On a very cold day, one will probably hear someone commenting along the lines of, “So much for global warming.” On a very hot and humid day, you’ll hear few comments at all about global warming. In other words, weather than stands contrary to the notion of warming usually reinforces skepticism that the planet is getting warmer, whereas weather that stands supportive to the notion of warming reinforces what’s typical or normal. In other words, it’s easy to assume that claims about global warming are linked to the word ‘warming’ as presented by temperature in the weather we experience. Because we also experience weather that is colder than what we might be used to, we automatically tend to assume it justifies skepticism about these warming claims.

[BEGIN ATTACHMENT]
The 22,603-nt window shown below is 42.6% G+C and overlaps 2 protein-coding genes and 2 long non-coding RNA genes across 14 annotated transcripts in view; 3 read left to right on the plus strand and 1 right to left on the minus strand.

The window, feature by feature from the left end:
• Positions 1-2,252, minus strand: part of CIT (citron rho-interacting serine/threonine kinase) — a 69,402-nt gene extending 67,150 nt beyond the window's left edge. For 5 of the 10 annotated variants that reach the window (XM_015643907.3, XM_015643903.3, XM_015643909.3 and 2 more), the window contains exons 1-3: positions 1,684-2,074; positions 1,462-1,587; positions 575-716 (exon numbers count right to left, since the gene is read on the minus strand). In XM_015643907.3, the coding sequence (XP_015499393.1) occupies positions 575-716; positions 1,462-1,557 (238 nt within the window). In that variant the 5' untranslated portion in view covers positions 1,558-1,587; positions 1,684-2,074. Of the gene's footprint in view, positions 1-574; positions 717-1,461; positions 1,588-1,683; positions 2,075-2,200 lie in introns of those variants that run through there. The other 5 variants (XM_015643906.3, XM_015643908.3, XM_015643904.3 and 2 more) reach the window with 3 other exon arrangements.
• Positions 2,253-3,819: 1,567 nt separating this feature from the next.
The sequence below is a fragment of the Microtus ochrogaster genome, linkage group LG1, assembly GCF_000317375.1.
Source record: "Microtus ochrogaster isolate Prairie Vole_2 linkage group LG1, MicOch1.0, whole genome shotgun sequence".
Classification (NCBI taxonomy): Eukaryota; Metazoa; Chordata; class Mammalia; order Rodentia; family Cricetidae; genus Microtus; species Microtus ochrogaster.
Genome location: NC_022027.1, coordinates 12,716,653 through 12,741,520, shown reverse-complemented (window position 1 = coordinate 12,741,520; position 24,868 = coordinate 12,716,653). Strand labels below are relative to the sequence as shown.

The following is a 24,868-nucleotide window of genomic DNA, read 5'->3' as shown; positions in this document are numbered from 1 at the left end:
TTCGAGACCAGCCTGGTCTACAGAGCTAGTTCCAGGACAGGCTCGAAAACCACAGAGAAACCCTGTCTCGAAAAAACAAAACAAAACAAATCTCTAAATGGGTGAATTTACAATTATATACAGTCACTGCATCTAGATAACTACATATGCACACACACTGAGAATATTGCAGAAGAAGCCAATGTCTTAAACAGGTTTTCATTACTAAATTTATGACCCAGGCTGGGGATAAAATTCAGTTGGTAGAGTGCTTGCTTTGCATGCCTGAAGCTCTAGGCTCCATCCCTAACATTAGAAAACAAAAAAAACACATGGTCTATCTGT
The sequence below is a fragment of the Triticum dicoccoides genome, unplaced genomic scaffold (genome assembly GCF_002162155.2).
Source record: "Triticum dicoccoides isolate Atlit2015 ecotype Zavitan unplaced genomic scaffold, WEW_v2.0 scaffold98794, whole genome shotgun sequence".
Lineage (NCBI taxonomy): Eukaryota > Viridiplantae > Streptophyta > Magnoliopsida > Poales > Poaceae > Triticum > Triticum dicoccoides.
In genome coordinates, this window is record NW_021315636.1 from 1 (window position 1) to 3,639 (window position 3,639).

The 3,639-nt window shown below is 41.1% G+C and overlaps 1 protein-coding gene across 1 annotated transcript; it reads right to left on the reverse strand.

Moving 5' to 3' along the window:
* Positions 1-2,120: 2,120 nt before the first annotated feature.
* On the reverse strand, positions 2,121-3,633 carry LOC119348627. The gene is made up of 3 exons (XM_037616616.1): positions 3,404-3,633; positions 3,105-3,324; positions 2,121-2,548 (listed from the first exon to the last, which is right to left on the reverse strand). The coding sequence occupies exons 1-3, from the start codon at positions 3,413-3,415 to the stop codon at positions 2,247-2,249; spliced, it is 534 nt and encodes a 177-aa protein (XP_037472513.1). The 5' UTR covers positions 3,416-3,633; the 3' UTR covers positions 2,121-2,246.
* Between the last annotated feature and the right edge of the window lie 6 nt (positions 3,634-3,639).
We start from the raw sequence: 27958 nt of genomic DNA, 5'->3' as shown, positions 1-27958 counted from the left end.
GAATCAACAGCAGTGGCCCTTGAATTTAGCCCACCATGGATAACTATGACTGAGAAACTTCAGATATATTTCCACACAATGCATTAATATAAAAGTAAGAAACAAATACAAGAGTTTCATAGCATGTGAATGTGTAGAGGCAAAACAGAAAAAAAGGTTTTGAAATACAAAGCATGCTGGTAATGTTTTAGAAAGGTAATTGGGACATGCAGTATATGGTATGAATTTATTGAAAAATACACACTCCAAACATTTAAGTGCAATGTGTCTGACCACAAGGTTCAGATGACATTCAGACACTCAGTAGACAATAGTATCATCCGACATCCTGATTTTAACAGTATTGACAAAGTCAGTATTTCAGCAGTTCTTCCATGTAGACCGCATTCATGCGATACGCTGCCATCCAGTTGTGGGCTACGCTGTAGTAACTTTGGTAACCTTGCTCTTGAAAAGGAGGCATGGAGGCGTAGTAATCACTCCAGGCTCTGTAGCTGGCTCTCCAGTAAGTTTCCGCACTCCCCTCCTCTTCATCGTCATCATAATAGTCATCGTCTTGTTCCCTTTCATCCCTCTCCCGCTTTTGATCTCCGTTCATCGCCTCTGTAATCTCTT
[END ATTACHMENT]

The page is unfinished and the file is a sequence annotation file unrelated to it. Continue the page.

What links weather to climate is patterns.
If global warming is true, then we should see changes to these patterns… and we do. But how do we link these changing patterns to anthropogenic (human caused) global warming rather than natural changes?
This is the meat of climate science. What should we expect to see?
Well, the most convincing evidence to me would be if it could be clearly shown that the rate and frequency of changing weather patterns was accelerating when all other natural factors could be accounted for.
And this is exactly what we find. In fact, the projected rates of pattern changes to weather norms are actually too conservative; the conclusion revealed by nature seems to be that climate change due to anthropogenic global warming is happening faster than predicted and the frequency of hot AND cold, wet AND dry is also greater. To help explain how AGW causes more extreme local weather, Peter Sinclair offers this video: